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Organic Farming Provides Reliable Environmental Benefits but Increases Variability in Crop Yields: A Global Meta-Analysis

Smith, Olivia M.; Cohen, Abigail L.; Rieser, Cassandra J; Davis, Alexandra G. Davis; Taylor, Joseph M.; Adesanya, Adekunle W.; Jones, Matthew S; Meier, Amanda R.; Reganold, John P.; Orpet, Robert J.; Northfield, Tobin D. and Crowder, David W. (2019) Organic Farming Provides Reliable Environmental Benefits but Increases Variability in Crop Yields: A Global Meta-Analysis. https://www.frontiersin.org/articles/10.3389/fsufs.2019.00082/full, 3 (82), pp. 1-10.

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Document available online at: https://www.frontiersin.org/articles/10.3389/fsufs.2019.00082/full


To promote food security and sustainability, ecologically intensive farming systems should reliably produce adequate yields of high-quality food, enhance the environment, be profitable, and promote social wellbeing. Yet, while many studies address the mean effects of ecologically intensive farming systems on sustainability metrics, few have considered variability. This represents a knowledge gap because producers depend on reliable provisioning of yields, profits, and environmental services to enhance the sustainability of their production systems over time. Further, stable crop yields are necessary to ensure reliable access to nutritious foods. Here we address this by conducting a global meta-analysis to assess the average magnitude and variability of seven sustainability metrics in organic compared to conventional systems. Specifically, we explored the effects of these systems on (i) biotic abundance, (ii) biotic richness, (iii) soil organic carbon, (iv) soil carbon stocks, (v) crop yield, (vi) total production costs, and (vii) profitability. Organic farms promoted biotic abundance, biotic richness, soil carbon, and profitability, but conventional farms produced higher yields. Compared to conventional farms, organic farms had lower variability in abundance and richness but greater yield variability. Organic farms thus provided a “win-win” (high means and low variability) for environmental sustainability, while conventional farms provided a “win-win” for production by promoting high crop yields with low variability. Despite lower yields, and greater yield variability, organic systems had similar costs to conventional systems and were more profitable due to organic premiums. Our results suggest certification guidelines for organic farms successfully promote reliable environmental benefits, but greater reliance on ecological processes may reduce predictability of crop production.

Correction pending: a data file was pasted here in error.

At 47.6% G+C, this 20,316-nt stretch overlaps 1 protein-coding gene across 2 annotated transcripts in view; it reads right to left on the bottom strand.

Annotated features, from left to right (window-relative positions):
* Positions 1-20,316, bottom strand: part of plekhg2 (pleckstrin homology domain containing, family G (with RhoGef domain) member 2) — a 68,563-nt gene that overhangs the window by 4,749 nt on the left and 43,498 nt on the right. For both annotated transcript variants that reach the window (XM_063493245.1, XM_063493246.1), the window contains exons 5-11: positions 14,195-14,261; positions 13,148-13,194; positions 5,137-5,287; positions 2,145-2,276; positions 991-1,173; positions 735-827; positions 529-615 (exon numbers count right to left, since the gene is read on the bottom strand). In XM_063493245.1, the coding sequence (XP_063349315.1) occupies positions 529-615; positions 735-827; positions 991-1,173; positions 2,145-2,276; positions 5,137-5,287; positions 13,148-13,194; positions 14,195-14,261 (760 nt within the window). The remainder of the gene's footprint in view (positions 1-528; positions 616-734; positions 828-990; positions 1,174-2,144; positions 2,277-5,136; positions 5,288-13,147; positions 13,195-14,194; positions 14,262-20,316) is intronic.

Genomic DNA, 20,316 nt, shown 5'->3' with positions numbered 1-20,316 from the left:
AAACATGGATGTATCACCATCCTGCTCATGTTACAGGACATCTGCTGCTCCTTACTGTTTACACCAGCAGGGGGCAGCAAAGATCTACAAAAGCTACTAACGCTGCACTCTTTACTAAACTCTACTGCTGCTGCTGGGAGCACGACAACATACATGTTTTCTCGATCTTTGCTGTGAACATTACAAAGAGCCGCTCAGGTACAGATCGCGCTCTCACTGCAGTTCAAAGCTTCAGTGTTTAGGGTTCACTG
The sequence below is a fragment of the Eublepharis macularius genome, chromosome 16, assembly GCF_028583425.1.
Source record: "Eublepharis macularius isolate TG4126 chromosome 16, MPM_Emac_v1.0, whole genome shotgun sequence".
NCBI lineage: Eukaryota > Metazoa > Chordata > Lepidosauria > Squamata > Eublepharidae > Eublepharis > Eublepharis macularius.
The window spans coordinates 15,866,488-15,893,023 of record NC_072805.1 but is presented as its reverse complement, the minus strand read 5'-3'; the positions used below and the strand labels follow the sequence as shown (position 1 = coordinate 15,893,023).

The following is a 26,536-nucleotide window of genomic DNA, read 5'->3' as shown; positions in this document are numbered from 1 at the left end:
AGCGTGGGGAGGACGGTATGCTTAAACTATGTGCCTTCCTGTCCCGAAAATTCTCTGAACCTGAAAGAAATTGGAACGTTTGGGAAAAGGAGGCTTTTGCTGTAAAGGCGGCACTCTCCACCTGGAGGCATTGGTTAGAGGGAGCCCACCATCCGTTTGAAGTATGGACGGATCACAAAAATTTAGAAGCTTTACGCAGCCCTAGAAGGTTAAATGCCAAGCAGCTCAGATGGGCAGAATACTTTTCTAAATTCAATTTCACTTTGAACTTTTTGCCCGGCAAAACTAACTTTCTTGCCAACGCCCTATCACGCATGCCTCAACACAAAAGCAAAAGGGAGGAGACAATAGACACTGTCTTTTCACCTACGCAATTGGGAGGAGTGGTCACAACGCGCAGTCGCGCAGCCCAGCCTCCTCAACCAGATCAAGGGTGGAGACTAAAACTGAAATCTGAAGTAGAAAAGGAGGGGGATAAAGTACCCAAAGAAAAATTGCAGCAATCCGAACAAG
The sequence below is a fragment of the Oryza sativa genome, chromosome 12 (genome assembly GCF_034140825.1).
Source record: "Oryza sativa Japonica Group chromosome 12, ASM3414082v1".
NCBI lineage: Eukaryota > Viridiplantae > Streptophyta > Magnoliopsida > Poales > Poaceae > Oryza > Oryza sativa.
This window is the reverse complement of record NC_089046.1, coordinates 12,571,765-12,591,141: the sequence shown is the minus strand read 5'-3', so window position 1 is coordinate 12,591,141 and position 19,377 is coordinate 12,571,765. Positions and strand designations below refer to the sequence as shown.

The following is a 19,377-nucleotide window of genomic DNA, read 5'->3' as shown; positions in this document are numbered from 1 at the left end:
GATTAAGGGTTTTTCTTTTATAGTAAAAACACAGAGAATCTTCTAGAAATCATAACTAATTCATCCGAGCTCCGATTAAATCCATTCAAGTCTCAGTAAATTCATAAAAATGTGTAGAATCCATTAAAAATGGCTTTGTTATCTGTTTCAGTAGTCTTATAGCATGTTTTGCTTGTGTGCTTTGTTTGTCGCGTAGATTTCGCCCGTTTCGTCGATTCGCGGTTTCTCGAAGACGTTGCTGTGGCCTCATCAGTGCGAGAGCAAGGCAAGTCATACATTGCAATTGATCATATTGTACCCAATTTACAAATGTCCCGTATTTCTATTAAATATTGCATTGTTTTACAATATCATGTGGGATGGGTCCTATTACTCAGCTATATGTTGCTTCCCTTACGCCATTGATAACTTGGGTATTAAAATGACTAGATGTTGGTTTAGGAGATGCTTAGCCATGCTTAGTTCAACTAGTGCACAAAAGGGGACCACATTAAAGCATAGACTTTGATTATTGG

EPrint Type:Journal paper
Agrovoc keywords:
food security
farming -> farming systems
Subjects: Farming Systems
Food systems > Food security, food quality and human health
Soil > Soil quality > Soil biology
Food systems
Farming Systems > Farm nutrient management
Research affiliation:USA
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Deposited By: Harris, John
ID Code:43867
Deposited On:12 Sep 2022 08:25
Last Modified:12 Sep 2022 08:25
Document Language:English
Refereed:Peer-reviewed and accepted

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